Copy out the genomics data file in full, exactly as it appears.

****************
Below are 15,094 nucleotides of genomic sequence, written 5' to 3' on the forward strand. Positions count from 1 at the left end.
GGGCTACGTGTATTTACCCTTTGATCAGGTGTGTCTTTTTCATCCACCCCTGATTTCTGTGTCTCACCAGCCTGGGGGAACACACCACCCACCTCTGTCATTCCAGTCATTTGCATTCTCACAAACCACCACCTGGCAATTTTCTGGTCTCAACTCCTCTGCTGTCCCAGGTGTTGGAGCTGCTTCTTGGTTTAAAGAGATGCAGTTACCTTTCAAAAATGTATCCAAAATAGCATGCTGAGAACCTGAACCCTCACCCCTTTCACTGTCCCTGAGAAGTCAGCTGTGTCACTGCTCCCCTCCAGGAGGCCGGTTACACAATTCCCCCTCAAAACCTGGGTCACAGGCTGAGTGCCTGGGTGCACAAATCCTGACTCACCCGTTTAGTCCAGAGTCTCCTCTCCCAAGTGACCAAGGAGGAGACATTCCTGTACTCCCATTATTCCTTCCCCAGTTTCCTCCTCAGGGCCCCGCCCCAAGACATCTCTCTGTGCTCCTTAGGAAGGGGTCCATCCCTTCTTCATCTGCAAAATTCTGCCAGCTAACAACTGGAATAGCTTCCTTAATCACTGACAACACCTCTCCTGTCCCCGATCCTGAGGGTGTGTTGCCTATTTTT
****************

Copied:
Below are 15,094 nucleotides of genomic sequence, written 5' to 3' on the forward strand. Positions count from 1 at the left end.
GGGCTACGTGTATTTACCCTTTGATCAGGTGTGTCTTTTTCATCCACCCCTGATTTCTGTGTCTCACCAGCCTGGGGGAACACACCACCCACCTCTGTCATTCCAGTCATTTGCATTCTCACAAACCACCACCTGGCAATTTTCTGGTCTCAACTCCTCTGCTGTCCCAGGTGTTGGAGCTGCTTCTTGGTTTAAAGAGATGCAGTTACCTTTCAAAAATGTATCCAAAATAGCATGCTGAGAACCTGAACCCTCACCCCTTTCACTGTCCCTGAGAAGTCAGCTGTGTCACTGCTCCCCTCCAGGAGGCCGGTTACACAATTCCCCCTCAAAACCTGGGTCACAGGCTGAGTGCCTGGGTGCACAAATCCTGACTCACCCGTTTAGTCCAGAGTCTCCTCTCCCAAGTGACCAAGGAGGAGACATTCCTGTACTCCCATTATTCCTTCCCCAGTTTCCTCCTCAGGGCCCCGCCCCAAGACATCTCTCTGTGCTCCTTAGGAAGGGGTCCATCCCTTCTTCATCTGCAAAATTCTGCCAGCTAACAACTGGAATAGCTTCCTTAATCACTGACAACACCTCTCCTGTCCCCGATCCTGAGGGTGTGTTGCCTATTTTT